Cloud of colonialism hangs over Queen Elizabeth’s legacy in Africa
It is difficult to overstate just how profound the Queen’s visit to the continent of Africa will be. Not only will it be one of the most defining and momentous diplomatic interventions of her reign, but it will also represent the most significant recognition of the country she has now been given charge of in nearly a century.
Queen Elizabeth II (r.) and President Barack Obama (l.) at the opening of the Commonwealth Heads of Government Meeting this week in Cape Town
Yet her visit has been marred by controversy, and even more so, by controversy over how it is handled. For three weeks, the world has been gripped by a series of diplomatic crises which has, in the meantime, resulted in an enormous amount of controversy, both on the continent and across the world.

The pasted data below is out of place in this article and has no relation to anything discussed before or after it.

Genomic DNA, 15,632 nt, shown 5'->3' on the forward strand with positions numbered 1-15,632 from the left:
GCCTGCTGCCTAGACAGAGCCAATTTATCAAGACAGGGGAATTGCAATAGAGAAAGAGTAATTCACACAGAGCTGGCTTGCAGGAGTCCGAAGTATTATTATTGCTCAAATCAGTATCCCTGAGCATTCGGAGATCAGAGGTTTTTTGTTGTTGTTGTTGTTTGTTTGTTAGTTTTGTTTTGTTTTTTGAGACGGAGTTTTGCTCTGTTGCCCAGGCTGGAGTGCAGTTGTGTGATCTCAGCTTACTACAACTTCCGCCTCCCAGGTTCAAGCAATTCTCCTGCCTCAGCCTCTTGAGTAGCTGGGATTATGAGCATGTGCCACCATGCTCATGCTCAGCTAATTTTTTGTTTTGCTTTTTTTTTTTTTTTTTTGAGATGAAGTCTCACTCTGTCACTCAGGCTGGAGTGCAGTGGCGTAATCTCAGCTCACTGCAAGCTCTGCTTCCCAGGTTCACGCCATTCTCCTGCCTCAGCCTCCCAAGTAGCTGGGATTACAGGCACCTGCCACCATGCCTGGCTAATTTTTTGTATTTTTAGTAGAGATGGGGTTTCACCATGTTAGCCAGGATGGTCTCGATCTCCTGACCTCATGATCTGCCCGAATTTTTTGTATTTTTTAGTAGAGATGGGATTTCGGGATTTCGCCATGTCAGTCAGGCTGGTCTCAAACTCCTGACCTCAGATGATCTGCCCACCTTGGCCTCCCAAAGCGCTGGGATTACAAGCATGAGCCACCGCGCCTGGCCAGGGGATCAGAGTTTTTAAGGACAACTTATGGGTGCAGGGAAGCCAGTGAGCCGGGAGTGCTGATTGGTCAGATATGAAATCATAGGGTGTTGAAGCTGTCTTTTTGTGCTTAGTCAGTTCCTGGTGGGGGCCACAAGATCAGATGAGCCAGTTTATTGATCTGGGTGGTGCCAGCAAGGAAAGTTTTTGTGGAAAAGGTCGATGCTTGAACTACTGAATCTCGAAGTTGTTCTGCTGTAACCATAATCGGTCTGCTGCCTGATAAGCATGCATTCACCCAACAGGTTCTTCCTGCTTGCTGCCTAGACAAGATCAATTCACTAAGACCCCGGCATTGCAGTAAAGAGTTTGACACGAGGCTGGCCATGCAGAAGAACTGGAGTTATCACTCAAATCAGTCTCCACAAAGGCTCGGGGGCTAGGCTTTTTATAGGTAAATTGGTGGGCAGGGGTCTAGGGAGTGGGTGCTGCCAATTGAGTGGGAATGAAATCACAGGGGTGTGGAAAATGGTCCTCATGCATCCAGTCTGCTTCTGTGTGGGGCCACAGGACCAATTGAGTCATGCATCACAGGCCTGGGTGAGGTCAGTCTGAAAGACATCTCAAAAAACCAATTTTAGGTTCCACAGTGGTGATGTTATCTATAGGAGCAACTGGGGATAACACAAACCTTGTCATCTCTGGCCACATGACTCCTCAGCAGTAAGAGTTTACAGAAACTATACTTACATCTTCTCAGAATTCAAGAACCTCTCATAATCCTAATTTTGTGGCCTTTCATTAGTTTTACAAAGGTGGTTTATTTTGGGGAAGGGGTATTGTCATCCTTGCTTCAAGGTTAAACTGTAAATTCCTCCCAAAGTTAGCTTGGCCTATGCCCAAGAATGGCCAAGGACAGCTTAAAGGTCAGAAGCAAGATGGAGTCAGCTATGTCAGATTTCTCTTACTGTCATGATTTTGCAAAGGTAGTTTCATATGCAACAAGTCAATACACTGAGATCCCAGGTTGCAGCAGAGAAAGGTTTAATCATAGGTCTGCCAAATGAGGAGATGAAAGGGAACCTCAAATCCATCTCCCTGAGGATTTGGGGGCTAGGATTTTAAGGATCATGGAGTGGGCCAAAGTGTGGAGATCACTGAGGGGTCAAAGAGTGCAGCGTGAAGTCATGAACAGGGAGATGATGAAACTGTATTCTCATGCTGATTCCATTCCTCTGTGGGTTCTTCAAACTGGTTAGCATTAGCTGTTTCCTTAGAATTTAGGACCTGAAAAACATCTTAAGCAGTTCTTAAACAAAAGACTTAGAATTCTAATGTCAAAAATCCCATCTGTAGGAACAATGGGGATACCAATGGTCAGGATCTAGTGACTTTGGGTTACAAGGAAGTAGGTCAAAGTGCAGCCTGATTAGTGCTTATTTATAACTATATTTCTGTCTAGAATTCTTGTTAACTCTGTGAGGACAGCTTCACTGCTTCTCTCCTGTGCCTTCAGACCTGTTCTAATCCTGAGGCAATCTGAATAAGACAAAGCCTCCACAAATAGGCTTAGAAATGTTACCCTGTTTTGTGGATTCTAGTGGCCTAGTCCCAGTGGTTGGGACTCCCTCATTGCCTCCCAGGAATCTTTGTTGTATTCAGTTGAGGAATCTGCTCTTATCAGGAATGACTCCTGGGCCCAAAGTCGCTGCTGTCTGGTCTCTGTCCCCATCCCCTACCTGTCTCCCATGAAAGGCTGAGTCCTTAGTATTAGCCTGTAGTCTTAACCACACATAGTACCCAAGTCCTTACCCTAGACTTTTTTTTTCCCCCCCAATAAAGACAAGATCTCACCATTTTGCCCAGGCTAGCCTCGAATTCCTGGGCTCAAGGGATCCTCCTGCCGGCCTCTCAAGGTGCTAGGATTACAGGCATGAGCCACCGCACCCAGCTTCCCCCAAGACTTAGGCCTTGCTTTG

But what has been most distasteful about the whole incident, from the moment that the Queen set off on her African jaunt, has been her choice to continue on a five-day tour of African countries when the crisis erupted. And, perhaps more importantly, it has also seemed to result in a significant miscalculation of the degree of media interest in the visit, which has seen the Queen’s trip overshadowed by the controversy around her own visit five years ago. Indeed, media attention has been so dominated by the row that when the Queen embarked on her journey the world could have been forgiven for thinking that the Queen was simply on a one-off visit to the African continent.
But what the Queen is doing, far from being a one-off visit, is in a sense repeating the most important legacy she is leaving behind. She is actually marking her second visit down the centuries, not the first. Her first tour was one of a young England, a young Europe, to the same African continent in 1953. And that was of course a momentous occasion on so many levels. At the time, it was seen, rightly, as a symbol of Britain’s new, post-war relationship with the continent.
From the end of World War II until the year Queen Elizabeth II visited, Africa was on the verge of being colonised and, even more starkly, the Western powers were taking the lead in